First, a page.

Focusing on Yip-man

Some may consider this man the father of Wing Chun is a type, or rather, a form of Kung Fu used to train people in self-defence. Yip Man started training students in this art form in 1952 after he brought Leung Sheung to mercy in a challenge. Yip Man was a smaller being, at only 1.5m tall and weighing around 55kg, yet he managed to put Leung Sheung, almost double his weight, on the ground with little to no effort at all.

Yip Man’s Background

Yip Man’s real-life contained a little bit of everything, something you’d typically only see on the big screen, death, drugs, wealth, loss thereof, a second wife, war and homelessness. In fact, in 2008 a movie was released based on his life, in which Donnie Yen another Kung Fu master. Yip Man came from a rich background, a member of a wealthy family in South China. He was the owner of a large house, business and farm. It was only after World War II when everything fell apart after a four-year stint, in the Chinese army trying to stop the Japanese invasion. When he returned home the Japanese were in charge, his farm was in ruins, and his wife fell ill, sadly she later died. Sometime after this Yip Man left Fatshan, his hometown, and went to Hong Kong to escape the communists, and start a new life. It was here that he ended up on the streets where Leung Sheung found him. Thinking he was homeless, and not knowing he was a master in Wing Chun, Leung Sheung brought him to the Restaurant Worker’s Union Hall, where he taught Bak Mei, and this is where Yip Man proved his worth.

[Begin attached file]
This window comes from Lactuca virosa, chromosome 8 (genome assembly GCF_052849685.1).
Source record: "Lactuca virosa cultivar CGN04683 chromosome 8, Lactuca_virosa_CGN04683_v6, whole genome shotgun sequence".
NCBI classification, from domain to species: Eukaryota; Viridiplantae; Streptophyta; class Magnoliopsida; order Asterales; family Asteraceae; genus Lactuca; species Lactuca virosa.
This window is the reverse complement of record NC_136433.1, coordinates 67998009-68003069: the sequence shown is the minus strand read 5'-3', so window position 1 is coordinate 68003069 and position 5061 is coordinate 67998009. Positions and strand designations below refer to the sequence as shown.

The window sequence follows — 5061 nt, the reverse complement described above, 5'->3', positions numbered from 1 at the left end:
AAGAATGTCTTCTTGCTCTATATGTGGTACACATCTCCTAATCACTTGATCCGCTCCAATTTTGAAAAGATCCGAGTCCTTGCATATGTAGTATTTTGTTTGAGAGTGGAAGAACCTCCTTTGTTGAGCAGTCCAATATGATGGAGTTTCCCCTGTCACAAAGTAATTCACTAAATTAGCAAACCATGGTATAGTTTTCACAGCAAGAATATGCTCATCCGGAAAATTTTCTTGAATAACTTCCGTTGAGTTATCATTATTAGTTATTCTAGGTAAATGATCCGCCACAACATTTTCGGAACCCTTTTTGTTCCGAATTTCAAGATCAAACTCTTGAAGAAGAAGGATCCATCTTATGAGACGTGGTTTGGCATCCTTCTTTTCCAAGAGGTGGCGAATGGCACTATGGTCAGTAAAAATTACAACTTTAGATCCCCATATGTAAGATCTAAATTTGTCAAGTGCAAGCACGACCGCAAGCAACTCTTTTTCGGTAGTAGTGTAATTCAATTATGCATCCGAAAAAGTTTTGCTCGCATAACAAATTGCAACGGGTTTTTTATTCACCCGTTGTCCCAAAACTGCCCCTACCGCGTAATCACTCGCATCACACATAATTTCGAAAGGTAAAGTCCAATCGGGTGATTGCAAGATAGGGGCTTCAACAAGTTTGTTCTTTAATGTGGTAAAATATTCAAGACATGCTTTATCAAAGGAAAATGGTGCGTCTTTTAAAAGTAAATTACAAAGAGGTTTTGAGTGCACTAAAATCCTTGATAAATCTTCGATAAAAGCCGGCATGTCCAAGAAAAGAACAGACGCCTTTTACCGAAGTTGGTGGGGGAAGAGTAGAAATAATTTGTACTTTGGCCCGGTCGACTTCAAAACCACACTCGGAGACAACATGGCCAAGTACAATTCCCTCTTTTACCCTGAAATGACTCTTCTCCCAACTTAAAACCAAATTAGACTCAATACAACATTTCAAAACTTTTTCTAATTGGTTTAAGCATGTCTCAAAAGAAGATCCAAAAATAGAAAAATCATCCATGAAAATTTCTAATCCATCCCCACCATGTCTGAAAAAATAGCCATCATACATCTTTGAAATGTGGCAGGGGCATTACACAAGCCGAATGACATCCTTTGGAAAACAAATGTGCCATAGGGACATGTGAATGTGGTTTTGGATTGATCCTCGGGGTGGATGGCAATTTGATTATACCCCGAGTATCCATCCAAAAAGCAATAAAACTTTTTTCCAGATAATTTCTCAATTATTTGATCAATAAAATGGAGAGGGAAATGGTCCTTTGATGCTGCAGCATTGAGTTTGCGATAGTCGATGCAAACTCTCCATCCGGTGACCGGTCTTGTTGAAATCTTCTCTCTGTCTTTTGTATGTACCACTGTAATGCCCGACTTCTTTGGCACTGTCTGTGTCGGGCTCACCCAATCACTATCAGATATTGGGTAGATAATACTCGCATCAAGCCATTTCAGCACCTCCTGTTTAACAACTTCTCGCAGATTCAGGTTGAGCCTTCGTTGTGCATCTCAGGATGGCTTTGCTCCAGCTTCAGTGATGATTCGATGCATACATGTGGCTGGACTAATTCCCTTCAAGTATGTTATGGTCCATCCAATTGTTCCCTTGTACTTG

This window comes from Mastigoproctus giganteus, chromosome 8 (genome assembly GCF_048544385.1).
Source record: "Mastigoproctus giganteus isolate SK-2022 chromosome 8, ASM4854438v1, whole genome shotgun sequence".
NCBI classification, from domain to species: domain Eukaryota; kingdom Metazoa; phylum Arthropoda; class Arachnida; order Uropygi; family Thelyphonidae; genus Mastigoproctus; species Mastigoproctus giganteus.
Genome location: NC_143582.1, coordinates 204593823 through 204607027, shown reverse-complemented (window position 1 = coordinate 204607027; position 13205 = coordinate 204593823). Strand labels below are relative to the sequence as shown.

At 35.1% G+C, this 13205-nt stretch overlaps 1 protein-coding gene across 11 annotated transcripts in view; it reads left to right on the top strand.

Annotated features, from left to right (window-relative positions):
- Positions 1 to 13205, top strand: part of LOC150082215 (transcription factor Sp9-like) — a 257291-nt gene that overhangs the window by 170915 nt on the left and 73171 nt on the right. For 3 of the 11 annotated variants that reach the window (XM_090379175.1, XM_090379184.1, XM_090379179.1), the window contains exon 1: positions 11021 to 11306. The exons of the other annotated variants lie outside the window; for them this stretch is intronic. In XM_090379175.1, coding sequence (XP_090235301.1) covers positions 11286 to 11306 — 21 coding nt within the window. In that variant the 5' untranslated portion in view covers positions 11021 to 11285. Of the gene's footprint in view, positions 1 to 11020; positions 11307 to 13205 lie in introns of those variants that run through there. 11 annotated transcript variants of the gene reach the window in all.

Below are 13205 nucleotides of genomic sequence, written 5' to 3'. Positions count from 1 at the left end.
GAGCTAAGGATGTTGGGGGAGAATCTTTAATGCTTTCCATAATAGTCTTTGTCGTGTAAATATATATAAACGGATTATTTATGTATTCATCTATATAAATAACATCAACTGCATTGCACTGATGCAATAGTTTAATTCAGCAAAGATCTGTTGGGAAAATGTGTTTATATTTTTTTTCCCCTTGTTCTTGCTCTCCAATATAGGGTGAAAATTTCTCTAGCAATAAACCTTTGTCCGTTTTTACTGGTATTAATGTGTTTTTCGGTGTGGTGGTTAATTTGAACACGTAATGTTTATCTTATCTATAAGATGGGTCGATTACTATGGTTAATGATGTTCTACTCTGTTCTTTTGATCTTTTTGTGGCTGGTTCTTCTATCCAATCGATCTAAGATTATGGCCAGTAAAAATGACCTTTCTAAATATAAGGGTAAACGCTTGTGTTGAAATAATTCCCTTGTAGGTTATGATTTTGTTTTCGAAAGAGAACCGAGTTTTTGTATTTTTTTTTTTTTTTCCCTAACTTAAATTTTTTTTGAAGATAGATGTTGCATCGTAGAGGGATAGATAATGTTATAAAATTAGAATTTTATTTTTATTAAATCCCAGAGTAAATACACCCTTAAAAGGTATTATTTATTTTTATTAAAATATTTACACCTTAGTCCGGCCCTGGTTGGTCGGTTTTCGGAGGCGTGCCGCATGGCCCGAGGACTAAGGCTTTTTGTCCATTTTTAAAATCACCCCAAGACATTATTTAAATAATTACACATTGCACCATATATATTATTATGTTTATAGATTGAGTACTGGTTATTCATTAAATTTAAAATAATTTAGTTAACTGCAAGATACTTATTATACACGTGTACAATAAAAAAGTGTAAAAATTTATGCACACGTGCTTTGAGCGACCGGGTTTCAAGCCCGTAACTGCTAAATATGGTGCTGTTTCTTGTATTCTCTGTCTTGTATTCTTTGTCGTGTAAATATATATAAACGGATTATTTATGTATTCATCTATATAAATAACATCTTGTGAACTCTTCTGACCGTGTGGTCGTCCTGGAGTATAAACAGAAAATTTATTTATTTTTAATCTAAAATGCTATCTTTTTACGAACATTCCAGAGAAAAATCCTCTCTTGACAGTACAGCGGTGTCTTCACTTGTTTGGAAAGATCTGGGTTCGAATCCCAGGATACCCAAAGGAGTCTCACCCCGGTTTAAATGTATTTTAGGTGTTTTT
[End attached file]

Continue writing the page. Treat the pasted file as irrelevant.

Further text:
Yip Man’s Teaching Style

He is known to have had a peculiar way of instructing, never really teaching a Wing Chun class, only ever observing and fine-tuning the students he favoured. He explained the first two students who then became instructors and informed the others. He believed his technique would be weakened by assisting a slower student when slowing down to give him a gap. The high paying, private class seeking clients, would get special treatment, Yip Man would demonstrate a move once, and then the assistant instructor would continue the lesson. He is described as having a soft “do as I do not as I say” teaching manner, a great sense of humour and an impatience for slow students.

Yip Man’s Success

As he grew older, so too did his status as a Kung Fu teacher improve. Eventually, he could afford better accommodation and was able to move his sons and their families out of China. One of his students, Bruce Lee, rose to fame which brought Yip Man more wealth and success and he made one last move to a large gym. In 1970 Yip Man ceased to teach martial arts and passed away from cancer of the throat two years later at the age of 79.


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